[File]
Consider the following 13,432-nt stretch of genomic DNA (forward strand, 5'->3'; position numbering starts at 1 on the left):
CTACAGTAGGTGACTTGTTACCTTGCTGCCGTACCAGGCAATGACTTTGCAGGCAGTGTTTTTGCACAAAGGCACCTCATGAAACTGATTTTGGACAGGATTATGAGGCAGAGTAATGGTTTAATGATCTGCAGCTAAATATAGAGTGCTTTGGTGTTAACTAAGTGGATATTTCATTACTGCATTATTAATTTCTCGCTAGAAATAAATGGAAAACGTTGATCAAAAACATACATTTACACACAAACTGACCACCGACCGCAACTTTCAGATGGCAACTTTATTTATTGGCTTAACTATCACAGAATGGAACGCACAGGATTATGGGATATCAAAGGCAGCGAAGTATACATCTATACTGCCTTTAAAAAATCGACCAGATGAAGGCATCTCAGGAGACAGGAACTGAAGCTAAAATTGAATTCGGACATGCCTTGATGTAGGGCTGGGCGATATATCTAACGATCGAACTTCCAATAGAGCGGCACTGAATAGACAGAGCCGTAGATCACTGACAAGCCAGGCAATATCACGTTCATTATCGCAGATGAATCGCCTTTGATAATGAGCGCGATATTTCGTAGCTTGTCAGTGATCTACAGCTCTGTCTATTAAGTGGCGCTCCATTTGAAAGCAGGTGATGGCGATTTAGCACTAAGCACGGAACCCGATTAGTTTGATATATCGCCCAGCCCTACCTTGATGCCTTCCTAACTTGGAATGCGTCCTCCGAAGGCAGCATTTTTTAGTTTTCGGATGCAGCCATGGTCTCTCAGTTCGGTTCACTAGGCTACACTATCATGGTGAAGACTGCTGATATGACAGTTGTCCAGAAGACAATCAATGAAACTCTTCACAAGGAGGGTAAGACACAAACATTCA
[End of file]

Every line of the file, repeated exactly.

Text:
Consider the following 13,432-nt stretch of genomic DNA (forward strand, 5'->3'; position numbering starts at 1 on the left):
CTACAGTAGGTGACTTGTTACCTTGCTGCCGTACCAGGCAATGACTTTGCAGGCAGTGTTTTTGCACAAAGGCACCTCATGAAACTGATTTTGGACAGGATTATGAGGCAGAGTAATGGTTTAATGATCTGCAGCTAAATATAGAGTGCTTTGGTGTTAACTAAGTGGATATTTCATTACTGCATTATTAATTTCTCGCTAGAAATAAATGGAAAACGTTGATCAAAAACATACATTTACACACAAACTGACCACCGACCGCAACTTTCAGATGGCAACTTTATTTATTGGCTTAACTATCACAGAATGGAACGCACAGGATTATGGGATATCAAAGGCAGCGAAGTATACATCTATACTGCCTTTAAAAAATCGACCAGATGAAGGCATCTCAGGAGACAGGAACTGAAGCTAAAATTGAATTCGGACATGCCTTGATGTAGGGCTGGGCGATATATCTAACGATCGAACTTCCAATAGAGCGGCACTGAATAGACAGAGCCGTAGATCACTGACAAGCCAGGCAATATCACGTTCATTATCGCAGATGAATCGCCTTTGATAATGAGCGCGATATTTCGTAGCTTGTCAGTGATCTACAGCTCTGTCTATTAAGTGGCGCTCCATTTGAAAGCAGGTGATGGCGATTTAGCACTAAGCACGGAACCCGATTAGTTTGATATATCGCCCAGCCCTACCTTGATGCCTTCCTAACTTGGAATGCGTCCTCCGAAGGCAGCATTTTTTAGTTTTCGGATGCAGCCATGGTCTCTCAGTTCGGTTCACTAGGCTACACTATCATGGTGAAGACTGCTGATATGACAGTTGTCCAGAAGACAATCAATGAAACTCTTCACAAGGAGGGTAAGACACAAACATTCA